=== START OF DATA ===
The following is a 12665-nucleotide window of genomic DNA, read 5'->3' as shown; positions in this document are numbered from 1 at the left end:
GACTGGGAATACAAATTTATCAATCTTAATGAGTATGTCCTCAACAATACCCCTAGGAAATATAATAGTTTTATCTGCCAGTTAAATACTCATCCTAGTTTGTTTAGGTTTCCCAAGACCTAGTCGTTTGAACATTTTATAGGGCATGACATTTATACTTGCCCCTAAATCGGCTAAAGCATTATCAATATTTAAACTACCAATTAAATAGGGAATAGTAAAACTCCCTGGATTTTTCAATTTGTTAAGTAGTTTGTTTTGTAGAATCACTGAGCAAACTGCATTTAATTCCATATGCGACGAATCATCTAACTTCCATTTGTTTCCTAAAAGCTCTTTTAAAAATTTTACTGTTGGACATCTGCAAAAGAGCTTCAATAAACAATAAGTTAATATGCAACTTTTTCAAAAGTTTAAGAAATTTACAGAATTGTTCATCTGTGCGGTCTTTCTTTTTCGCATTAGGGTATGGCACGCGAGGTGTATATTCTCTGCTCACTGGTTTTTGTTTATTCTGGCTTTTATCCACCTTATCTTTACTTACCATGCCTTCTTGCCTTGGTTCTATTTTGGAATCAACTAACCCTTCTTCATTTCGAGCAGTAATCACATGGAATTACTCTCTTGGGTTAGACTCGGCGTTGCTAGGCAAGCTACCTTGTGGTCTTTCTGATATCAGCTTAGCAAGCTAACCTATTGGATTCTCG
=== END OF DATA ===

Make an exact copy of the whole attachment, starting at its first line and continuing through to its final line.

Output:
The following is a 12665-nucleotide window of genomic DNA, read 5'->3' as shown; positions in this document are numbered from 1 at the left end:
GACTGGGAATACAAATTTATCAATCTTAATGAGTATGTCCTCAACAATACCCCTAGGAAATATAATAGTTTTATCTGCCAGTTAAATACTCATCCTAGTTTGTTTAGGTTTCCCAAGACCTAGTCGTTTGAACATTTTATAGGGCATGACATTTATACTTGCCCCTAAATCGGCTAAAGCATTATCAATATTTAAACTACCAATTAAATAGGGAATAGTAAAACTCCCTGGATTTTTCAATTTGTTAAGTAGTTTGTTTTGTAGAATCACTGAGCAAACTGCATTTAATTCCATATGCGACGAATCATCTAACTTCCATTTGTTTCCTAAAAGCTCTTTTAAAAATTTTACTGTTGGACATCTGCAAAAGAGCTTCAATAAACAATAAGTTAATATGCAACTTTTTCAAAAGTTTAAGAAATTTACAGAATTGTTCATCTGTGCGGTCTTTCTTTTTCGCATTAGGGTATGGCACGCGAGGTGTATATTCTCTGCTCACTGGTTTTTGTTTATTCTGGCTTTTATCCACCTTATCTTTACTTACCATGCCTTCTTGCCTTGGTTCTATTTTGGAATCAACTAACCCTTCTTCATTTCGAGCAGTAATCACATGGAATTACTCTCTTGGGTTAGACTCGGCGTTGCTAGGCAAGCTACCTTGTGGTCTTTCTGATATCAGCTTAGCAAGCTAACCTATTGGATTCTCG